2005 & 2006 Rebates
Auto incentives are addictive, and it will be tough to get consumers to kick that habit.
Auto incentive programs have become like a drug, and rehab won't be easy. We don't know if there is a methadone for new car incentives. They're here to stay.
Auto incentives propped up last year's record high vehicle sales as automakers fought for market share.
If car rebates were taken away or cut substantially, it would hurt new car sales, and really push people into the used cars market.
As automakers mull over what level of profit-draining car incentive programs to offer, the public's appetite for them grows.
Fifty-three percent of the people polled in a latest annual survey of American car buying patterns say new car incentives put them into the new cars market. That's up from 45% last year and 36% the year before that.
Nearly 60% of those polled say auto rebates influence the make and model vehicle they buy.
If auto incentives get people into the marketplace, it's at a high cost.
Generous car rebates played a big part in the Chrysler Group's staggering financial losses of late. Chrysler's new president, Dieter Zetsche, says he'd like to ultimately back away from auto incentive programs and the like.
It would be very interesting to see if he can get Chrysler off auto incentives. Maybe he will find consumers will go to other makes which do offer car rebates.
That was the dilemma faced by Mr. Zetsche's predecessor at Chrysler, James Holden, who lost his job when Chrysler lost so much money.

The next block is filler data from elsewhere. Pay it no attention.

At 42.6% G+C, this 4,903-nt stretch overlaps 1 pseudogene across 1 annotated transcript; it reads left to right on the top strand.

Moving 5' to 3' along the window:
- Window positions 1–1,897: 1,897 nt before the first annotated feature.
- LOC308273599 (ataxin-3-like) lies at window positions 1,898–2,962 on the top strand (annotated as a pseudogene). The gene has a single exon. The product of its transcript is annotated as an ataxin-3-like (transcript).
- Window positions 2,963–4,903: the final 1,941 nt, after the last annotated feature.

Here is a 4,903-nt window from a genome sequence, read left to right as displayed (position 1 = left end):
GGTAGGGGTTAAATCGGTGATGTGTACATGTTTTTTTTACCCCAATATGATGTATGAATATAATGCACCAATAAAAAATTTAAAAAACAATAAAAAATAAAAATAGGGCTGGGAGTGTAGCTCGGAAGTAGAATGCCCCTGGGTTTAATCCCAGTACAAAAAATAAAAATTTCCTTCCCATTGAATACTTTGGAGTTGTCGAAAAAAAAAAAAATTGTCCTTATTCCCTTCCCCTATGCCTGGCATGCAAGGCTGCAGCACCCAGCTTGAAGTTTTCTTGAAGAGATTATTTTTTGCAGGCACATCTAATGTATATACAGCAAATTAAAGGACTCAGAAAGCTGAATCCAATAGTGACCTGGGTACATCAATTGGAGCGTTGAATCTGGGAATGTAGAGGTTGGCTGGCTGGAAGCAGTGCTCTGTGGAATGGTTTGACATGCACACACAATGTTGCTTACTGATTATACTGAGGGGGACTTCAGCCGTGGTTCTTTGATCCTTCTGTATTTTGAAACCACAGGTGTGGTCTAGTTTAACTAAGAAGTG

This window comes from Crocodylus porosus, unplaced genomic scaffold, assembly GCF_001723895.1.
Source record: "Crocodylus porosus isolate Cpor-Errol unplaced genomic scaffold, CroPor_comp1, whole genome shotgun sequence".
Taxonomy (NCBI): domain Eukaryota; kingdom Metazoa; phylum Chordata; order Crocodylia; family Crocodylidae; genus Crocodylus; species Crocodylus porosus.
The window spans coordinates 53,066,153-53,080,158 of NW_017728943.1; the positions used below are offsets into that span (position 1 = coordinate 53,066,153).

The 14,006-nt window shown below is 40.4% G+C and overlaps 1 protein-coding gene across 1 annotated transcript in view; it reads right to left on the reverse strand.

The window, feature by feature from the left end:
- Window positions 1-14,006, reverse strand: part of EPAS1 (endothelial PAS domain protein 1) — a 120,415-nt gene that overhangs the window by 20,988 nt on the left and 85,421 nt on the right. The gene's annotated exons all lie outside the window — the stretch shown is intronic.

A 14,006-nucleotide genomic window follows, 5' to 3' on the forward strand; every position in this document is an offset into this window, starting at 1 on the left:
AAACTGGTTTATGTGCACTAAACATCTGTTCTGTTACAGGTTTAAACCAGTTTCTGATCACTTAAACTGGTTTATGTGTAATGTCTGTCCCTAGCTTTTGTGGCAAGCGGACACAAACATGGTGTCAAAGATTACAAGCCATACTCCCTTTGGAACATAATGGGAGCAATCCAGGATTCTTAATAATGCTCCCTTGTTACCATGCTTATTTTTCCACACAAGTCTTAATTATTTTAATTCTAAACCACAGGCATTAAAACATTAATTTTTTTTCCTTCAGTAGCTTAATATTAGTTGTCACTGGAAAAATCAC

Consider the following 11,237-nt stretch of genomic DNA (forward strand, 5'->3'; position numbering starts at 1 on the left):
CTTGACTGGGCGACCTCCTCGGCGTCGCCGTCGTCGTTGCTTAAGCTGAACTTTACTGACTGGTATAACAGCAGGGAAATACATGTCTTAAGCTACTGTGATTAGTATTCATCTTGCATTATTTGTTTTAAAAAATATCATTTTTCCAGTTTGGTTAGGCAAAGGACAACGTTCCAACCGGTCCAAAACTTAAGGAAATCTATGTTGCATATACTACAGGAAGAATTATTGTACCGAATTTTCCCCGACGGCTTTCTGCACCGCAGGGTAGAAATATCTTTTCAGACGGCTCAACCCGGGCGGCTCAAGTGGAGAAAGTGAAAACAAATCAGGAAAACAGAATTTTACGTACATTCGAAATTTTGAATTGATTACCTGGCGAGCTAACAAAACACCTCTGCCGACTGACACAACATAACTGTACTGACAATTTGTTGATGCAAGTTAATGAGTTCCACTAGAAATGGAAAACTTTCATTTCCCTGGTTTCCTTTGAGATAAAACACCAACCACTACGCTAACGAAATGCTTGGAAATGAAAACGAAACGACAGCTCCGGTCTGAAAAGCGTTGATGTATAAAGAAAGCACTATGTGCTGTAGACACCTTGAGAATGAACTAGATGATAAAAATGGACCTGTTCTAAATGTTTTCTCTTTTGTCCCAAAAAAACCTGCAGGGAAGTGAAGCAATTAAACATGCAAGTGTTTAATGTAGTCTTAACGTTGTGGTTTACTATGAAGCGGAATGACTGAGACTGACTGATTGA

Mr. Holden knew hefty car incentives were clawing into Chrysler's profits. He openly scorned General Motors Corp. for upping the car incentive programs stakes to reduce bloated inventories. He called it “mortgaging your future.”
Then he went ahead and matched GM's hefty car dealer incentives. Despite Mr. Zetsche's distaste for them, Chrysler last month upped its auto incentive programs on a number of models.
Automakers could play with the numbers to cushion the effects of car incentives. For instance, they could increase the MSRP of a vehicle by, say, $2,000, then knock off $2,000 through car rebates. That's risky however.
To some extent, that's probably going on right now. But there comes a point where your product gets knocked off shopping lists if it's priced too high.
People in the used cars business would love to see auto incentives end or at least reduced.
auto incentive programs on new cars hurt the value of used cars.
For the used car market, there's a dollar-to-dollar ratio on new car incentives, For every dollar you put out as an auto incentive, there's an equal downward impact on the used side.
If you are in the market for a new car, be sure to check the latest incentives. We list car rebates from the following makes: Acura, Audi, Buick, Cadillac, Chevrolet, Chrysler, Dodge, Ford, GMC, Hummer, Hyundai, Infiniti, Isuzu, Jaguar, Jeep, Kia, Land Rover, Lincoln, Mazda, Mercury, Mitsubishi, Nissan, Pontiac, Porsche, Saturn, Toyota, Volkswagen.